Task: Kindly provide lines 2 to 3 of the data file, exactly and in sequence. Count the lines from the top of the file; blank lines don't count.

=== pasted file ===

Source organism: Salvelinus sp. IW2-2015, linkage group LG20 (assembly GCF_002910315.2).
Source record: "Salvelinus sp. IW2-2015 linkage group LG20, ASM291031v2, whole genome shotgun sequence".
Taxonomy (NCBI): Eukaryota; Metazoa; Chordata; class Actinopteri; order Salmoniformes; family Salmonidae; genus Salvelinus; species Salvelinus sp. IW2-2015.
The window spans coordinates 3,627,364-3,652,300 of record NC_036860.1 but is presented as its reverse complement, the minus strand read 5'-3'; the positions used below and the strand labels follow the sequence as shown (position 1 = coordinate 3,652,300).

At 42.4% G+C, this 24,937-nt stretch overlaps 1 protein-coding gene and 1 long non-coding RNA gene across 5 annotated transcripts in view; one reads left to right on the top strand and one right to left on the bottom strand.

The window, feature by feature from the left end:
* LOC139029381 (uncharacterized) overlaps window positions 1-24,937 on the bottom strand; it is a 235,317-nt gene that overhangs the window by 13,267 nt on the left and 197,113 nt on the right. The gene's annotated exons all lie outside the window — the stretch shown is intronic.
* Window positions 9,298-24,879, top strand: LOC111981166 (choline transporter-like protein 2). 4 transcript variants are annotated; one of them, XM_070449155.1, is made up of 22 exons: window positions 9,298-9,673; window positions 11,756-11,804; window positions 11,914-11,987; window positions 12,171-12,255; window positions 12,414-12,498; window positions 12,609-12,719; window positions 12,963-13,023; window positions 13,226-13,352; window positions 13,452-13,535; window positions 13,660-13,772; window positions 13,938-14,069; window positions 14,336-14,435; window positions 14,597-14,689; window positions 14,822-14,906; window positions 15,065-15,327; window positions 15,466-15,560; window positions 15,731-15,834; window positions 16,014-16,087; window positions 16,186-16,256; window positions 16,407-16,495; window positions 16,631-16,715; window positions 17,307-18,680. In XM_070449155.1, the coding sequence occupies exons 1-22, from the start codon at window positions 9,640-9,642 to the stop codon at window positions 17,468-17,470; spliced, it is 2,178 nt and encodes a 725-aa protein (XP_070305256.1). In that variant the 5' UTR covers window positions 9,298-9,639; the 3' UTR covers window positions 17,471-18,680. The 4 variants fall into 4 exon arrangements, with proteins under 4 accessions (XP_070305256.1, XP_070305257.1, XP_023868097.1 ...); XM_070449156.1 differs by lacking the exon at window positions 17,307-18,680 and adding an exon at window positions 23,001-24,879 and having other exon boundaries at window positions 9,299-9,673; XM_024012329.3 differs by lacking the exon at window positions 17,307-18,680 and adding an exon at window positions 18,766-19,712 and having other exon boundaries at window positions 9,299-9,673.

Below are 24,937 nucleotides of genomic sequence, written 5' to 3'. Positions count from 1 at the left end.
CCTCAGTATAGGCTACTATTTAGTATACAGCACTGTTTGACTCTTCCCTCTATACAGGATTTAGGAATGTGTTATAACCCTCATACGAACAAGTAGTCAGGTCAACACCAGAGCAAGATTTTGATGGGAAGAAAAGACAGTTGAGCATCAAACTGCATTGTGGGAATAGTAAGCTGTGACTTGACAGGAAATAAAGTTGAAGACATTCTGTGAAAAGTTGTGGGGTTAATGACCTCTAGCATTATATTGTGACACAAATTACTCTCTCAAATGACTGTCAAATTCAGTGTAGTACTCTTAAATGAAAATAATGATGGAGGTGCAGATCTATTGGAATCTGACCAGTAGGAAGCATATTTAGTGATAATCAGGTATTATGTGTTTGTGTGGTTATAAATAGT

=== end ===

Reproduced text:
Source record: "Salvelinus sp. IW2-2015 linkage group LG20, ASM291031v2, whole genome shotgun sequence".
Taxonomy (NCBI): Eukaryota; Metazoa; Chordata; class Actinopteri; order Salmoniformes; family Salmonidae; genus Salvelinus; species Salvelinus sp. IW2-2015.